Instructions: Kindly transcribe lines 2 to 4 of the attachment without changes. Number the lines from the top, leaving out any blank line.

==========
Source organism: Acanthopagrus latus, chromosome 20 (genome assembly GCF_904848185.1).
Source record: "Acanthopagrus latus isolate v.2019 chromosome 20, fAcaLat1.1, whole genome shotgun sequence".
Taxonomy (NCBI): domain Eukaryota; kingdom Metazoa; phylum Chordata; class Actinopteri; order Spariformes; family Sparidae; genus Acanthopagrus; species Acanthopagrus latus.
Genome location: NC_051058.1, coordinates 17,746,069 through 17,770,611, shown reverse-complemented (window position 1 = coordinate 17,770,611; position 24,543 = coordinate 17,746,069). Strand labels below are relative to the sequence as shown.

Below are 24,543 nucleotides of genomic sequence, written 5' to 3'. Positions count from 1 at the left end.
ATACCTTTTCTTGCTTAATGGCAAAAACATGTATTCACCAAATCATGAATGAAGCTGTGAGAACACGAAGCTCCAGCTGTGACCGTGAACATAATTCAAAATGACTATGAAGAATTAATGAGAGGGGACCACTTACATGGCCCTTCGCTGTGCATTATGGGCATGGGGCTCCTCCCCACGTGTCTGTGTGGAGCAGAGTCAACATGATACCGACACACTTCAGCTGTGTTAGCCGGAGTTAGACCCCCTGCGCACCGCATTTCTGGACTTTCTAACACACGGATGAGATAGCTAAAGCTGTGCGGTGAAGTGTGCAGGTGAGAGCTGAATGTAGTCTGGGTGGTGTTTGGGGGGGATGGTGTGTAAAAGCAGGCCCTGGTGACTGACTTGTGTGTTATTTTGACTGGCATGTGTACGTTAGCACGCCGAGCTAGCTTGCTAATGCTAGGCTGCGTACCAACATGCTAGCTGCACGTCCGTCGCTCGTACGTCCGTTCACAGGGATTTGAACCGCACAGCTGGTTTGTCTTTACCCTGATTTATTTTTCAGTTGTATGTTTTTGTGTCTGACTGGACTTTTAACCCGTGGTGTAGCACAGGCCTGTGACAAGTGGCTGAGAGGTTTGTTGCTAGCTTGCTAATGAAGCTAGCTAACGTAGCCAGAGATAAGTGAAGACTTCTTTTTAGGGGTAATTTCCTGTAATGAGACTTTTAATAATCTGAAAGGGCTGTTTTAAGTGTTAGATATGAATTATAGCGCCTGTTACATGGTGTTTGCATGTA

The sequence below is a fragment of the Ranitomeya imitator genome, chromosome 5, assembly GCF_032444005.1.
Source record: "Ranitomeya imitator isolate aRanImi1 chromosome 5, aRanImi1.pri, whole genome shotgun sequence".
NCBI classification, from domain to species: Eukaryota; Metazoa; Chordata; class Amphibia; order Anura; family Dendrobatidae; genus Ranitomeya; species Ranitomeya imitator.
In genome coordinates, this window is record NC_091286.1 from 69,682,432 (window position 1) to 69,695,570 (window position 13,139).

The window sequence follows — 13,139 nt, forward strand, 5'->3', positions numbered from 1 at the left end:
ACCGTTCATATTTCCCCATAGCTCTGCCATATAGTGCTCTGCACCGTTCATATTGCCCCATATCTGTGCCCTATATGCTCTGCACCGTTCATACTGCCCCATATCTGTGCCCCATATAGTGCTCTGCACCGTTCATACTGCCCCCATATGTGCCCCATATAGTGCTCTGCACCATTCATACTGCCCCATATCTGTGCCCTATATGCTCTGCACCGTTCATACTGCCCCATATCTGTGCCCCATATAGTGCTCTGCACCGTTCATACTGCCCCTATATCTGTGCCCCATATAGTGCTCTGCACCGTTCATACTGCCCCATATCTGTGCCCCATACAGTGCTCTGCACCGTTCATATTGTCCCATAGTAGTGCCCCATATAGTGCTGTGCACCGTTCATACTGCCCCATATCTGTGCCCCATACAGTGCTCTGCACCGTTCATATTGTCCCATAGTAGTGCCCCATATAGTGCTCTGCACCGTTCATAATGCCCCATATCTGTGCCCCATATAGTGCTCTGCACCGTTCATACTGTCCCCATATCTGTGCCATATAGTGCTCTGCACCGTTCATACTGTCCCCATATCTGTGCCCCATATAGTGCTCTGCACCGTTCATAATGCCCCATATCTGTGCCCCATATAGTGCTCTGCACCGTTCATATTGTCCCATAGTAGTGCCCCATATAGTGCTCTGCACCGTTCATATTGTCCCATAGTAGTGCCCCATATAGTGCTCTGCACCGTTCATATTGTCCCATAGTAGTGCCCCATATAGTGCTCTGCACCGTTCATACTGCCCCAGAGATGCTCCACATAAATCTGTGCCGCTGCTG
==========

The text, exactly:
Source record: "Acanthopagrus latus isolate v.2019 chromosome 20, fAcaLat1.1, whole genome shotgun sequence".
Taxonomy (NCBI): domain Eukaryota; kingdom Metazoa; phylum Chordata; class Actinopteri; order Spariformes; family Sparidae; genus Acanthopagrus; species Acanthopagrus latus.
Genome location: NC_051058.1, coordinates 17,746,069 through 17,770,611, shown reverse-complemented (window position 1 = coordinate 17,770,611; position 24,543 = coordinate 17,746,069). Strand labels below are relative to the sequence as shown.